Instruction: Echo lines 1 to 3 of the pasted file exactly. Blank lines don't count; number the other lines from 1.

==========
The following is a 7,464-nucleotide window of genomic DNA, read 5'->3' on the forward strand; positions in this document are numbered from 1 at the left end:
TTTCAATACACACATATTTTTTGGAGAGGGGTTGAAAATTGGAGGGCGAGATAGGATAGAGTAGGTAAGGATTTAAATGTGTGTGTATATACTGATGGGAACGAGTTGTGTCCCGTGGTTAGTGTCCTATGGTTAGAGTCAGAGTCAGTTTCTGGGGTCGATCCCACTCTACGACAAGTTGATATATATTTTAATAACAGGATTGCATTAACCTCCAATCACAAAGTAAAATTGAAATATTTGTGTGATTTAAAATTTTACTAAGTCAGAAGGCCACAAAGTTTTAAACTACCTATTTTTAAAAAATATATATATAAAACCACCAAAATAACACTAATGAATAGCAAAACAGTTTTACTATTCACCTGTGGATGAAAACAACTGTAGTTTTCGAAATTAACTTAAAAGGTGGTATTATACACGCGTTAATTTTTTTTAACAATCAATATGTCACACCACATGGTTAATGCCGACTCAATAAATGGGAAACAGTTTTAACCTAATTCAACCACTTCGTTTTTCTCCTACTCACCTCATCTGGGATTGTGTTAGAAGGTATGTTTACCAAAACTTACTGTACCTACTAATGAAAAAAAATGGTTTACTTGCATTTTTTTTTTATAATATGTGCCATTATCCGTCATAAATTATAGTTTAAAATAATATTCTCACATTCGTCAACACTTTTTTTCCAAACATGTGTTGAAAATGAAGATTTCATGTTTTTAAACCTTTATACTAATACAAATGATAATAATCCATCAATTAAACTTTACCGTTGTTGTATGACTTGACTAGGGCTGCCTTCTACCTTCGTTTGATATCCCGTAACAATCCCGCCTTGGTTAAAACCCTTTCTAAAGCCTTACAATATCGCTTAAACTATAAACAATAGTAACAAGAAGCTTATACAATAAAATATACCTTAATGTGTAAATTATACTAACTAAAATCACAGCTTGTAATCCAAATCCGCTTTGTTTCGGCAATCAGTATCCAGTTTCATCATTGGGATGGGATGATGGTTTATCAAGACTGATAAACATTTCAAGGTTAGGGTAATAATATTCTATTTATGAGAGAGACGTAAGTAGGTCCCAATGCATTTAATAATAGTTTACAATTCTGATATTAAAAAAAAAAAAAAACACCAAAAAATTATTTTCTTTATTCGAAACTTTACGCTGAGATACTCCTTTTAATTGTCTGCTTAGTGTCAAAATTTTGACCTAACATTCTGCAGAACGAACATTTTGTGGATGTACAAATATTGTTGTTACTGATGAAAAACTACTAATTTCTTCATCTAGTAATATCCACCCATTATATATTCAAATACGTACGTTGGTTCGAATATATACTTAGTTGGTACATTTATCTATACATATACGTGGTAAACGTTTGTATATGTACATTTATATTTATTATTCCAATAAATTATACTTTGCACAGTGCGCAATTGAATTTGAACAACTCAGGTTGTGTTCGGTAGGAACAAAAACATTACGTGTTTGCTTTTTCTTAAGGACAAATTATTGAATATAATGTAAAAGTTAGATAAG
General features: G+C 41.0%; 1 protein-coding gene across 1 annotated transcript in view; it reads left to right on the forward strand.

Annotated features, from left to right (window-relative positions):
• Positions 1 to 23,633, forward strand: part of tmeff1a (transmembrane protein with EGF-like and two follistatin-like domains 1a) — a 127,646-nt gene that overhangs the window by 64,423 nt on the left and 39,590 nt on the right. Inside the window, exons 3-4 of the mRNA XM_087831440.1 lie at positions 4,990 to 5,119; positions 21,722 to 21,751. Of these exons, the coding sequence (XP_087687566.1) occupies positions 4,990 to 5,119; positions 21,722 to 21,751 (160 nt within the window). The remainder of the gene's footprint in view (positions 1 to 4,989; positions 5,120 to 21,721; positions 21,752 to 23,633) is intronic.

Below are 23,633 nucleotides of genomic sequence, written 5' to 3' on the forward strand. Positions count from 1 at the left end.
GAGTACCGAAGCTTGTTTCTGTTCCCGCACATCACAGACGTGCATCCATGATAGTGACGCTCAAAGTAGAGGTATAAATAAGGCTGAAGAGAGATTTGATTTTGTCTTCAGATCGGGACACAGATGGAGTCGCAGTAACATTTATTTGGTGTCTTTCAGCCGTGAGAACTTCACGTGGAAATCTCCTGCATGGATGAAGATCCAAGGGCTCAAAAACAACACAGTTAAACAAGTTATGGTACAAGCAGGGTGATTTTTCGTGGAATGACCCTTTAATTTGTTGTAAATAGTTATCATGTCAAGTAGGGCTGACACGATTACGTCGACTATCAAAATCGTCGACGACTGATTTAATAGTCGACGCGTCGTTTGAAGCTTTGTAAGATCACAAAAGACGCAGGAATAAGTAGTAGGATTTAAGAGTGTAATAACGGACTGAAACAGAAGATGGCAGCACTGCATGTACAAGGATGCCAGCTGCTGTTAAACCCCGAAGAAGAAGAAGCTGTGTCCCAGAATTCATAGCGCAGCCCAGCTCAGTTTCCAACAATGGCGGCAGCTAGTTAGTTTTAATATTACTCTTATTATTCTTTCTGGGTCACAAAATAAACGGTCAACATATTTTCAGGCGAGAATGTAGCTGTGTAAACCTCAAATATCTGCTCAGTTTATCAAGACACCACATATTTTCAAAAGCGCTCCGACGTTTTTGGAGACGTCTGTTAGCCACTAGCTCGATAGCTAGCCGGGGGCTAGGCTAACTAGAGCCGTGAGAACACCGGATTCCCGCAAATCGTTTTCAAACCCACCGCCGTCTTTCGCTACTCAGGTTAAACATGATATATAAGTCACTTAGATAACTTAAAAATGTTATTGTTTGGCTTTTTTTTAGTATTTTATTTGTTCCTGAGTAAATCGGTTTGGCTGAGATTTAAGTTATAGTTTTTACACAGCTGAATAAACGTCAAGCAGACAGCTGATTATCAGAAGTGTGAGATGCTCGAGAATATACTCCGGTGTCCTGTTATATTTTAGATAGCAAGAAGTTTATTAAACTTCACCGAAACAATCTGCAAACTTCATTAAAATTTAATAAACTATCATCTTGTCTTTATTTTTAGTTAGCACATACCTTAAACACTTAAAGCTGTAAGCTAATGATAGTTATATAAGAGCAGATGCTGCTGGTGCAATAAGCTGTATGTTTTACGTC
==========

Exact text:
The following is a 7,464-nucleotide window of genomic DNA, read 5'->3' on the forward strand; positions in this document are numbered from 1 at the left end:
TTTCAATACACACATATTTTTTGGAGAGGGGTTGAAAATTGGAGGGCGAGATAGGATAGAGTAGGTAAGGATTTAAATGTGTGTGTATATACTGATGGGAACGAGTTGTGTCCCGTGGTTAGTGTCCTATGGTTAGAGTCAGAGTCAGTTTCTGGGGTCGATCCCACTCTACGACAAGTTGATATATATTTTAATAACAGGATTGCATTAACCTCCAATCACAAAGTAAAATTGAAATATTTGTGTGATTTAAAATTTTACTAAGTCAGAAGGCCACAAAGTTTTAAACTACCTATTTTTAAAAAATATATATATAAAACCACCAAAATAACACTAATGAATAGCAAAACAGTTTTACTATTCACCTGTGGATGAAAACAACTGTAGTTTTCGAAATTAACTTAAAAGGTGGTATTATACACGCGTTAATTTTTTTTAACAATCAATATGTCACACCACATGGTTAATGCCGACTCAATAAATGGGAAACAGTTTTAACCTAATTCAACCACTTCGTTTTTCTCCTACTCACCTCATCTGGGATTGTGTTAGAAGGTATGTTTACCAAAACTTACTGTACCTACTAATGAAAAAAAATGGTTTACTTGCATTTTTTTTTTATAATATGTGCCATTATCCGTCATAAATTATAGTTTAAAATAATATTCTCACATTCGTCAACACTTTTTTTCCAAACATGTGTTGAAAATGAAGATTTCATGTTTTTAAACCTTTATACTAATACAAATGATAATAATCCATCAATTAAACTTTACCGTTGTTGTATGACTTGACTAGGGCTGCCTTCTACCTTCGTTTGATATCCCGTAACAATCCCGCCTTGGTTAAAACCCTTTCTAAAGCCTTACAATATCGCTTAAACTATAAACAATAGTAACAAGAAGCTTATACAATAAAATATACCTTAATGTGTAAATTATACTAACTAAAATCACAGCTTGTAATCCAAATCCGCTTTGTTTCGGCAATCAGTATCCAGTTTCATCATTGGGATGGGATGATGGTTTATCAAGACTGATAAACATTTCAAGGTTAGGGTAATAATATTCTATTTATGAGAGAGACGTAAGTAGGTCCCAATGCATTTAATAATAGTTTACAATTCTGATATTAAAAAAAAAAAAAAACACCAAAAAATTATTTTCTTTATTCGAAACTTTACGCTGAGATACTCCTTTTAATTGTCTGCTTAGTGTCAAAATTTTGACCTAACATTCTGCAGAACGAACATTTTGTGGATGTACAAATATTGTTGTTACTGATGAAAAACTACTAATTTCTTCATCTAGTAATATCCACCCATTATATATTCAAATACGTACGTTGGTTCGAATATATACTTAGTTGGTACATTTATCTATACATATACGTGGTAAACGTTTGTATATGTACATTTATATTTATTATTCCAATAAATTATACTTTGCACAGTGCGCAATTGAATTTGAACAACTCAGGTTGTGTTCGGTAGGAACAAAAACATTACGTGTTTGCTTTTTCTTAAGGACAAATTATTGAATATAATGTAAAAGTTAGATAAG
General features: G+C 41.0%; 1 protein-coding gene across 1 annotated transcript in view; it reads left to right on the forward strand.